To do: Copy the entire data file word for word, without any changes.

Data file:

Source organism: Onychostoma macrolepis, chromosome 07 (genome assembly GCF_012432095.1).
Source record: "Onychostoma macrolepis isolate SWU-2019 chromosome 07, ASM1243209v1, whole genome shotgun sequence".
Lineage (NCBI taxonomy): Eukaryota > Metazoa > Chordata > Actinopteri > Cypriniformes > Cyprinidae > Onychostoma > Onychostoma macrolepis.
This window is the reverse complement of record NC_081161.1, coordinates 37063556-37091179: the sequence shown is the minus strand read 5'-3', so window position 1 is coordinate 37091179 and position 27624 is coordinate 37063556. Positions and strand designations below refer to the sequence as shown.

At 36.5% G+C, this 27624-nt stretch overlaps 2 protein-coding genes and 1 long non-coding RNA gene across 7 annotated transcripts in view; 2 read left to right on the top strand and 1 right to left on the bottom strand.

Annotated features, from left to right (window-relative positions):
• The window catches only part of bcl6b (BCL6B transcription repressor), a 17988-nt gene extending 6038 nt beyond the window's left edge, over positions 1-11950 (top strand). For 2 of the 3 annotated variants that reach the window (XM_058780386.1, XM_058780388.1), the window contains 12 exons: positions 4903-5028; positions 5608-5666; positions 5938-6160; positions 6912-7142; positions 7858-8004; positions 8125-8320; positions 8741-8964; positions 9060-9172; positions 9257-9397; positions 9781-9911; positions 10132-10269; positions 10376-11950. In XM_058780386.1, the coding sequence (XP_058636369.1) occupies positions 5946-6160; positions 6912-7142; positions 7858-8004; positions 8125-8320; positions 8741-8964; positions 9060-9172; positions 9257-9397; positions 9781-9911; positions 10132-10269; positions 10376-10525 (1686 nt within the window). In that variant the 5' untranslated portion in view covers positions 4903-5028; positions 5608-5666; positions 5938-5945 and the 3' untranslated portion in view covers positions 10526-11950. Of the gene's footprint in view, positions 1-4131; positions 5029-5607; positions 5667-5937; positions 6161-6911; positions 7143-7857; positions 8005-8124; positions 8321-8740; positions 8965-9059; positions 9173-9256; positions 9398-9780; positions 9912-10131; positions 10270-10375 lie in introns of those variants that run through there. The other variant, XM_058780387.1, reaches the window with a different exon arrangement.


Source organism: Onychostoma macrolepis, chromosome 07 (genome assembly GCF_012432095.1).
Source record: "Onychostoma macrolepis isolate SWU-2019 chromosome 07, ASM1243209v1, whole genome shotgun sequence".
Lineage (NCBI taxonomy): Eukaryota > Metazoa > Chordata > Actinopteri > Cypriniformes > Cyprinidae > Onychostoma > Onychostoma macrolepis.
This window is the reverse complement of record NC_081161.1, coordinates 37063556-37091179: the sequence shown is the minus strand read 5'-3', so window position 1 is coordinate 37091179 and position 27624 is coordinate 37063556. Positions and strand designations below refer to the sequence as shown.

At 36.5% G+C, this 27624-nt stretch overlaps 2 protein-coding genes and 1 long non-coding RNA gene across 7 annotated transcripts in view; 2 read left to right on the top strand and 1 right to left on the bottom strand.

Annotated features, from left to right (window-relative positions):
• The window catches only part of bcl6b (BCL6B transcription repressor), a 17988-nt gene extending 6038 nt beyond the window's left edge, over positions 1-11950 (top strand). For 2 of the 3 annotated variants that reach the window (XM_058780386.1, XM_058780388.1), the window contains 12 exons: positions 4903-5028; positions 5608-5666; positions 5938-6160; positions 6912-7142; positions 7858-8004; positions 8125-8320; positions 8741-8964; positions 9060-9172; positions 9257-9397; positions 9781-9911; positions 10132-10269; positions 10376-11950. In XM_058780386.1, the coding sequence (XP_058636369.1) occupies positions 5946-6160; positions 6912-7142; positions 7858-8004; positions 8125-8320; positions 8741-8964; positions 9060-9172; positions 9257-9397; positions 9781-9911; positions 10132-10269; positions 10376-10525 (1686 nt within the window). In that variant the 5' untranslated portion in view covers positions 4903-5028; positions 5608-5666; positions 5938-5945 and the 3' untranslated portion in view covers positions 10526-11950. Of the gene's footprint in view, positions 1-4131; positions 5029-5607; positions 5667-5937; positions 6161-6911; positions 7143-7857; positions 8005-8124; positions 8321-8740; positions 8965-9059; positions 9173-9256; positions 9398-9780; positions 9912-10131; positions 10270-10375 lie in introns of those variants that run through there. The other variant, XM_058780387.1, reaches the window with a different exon arrangement.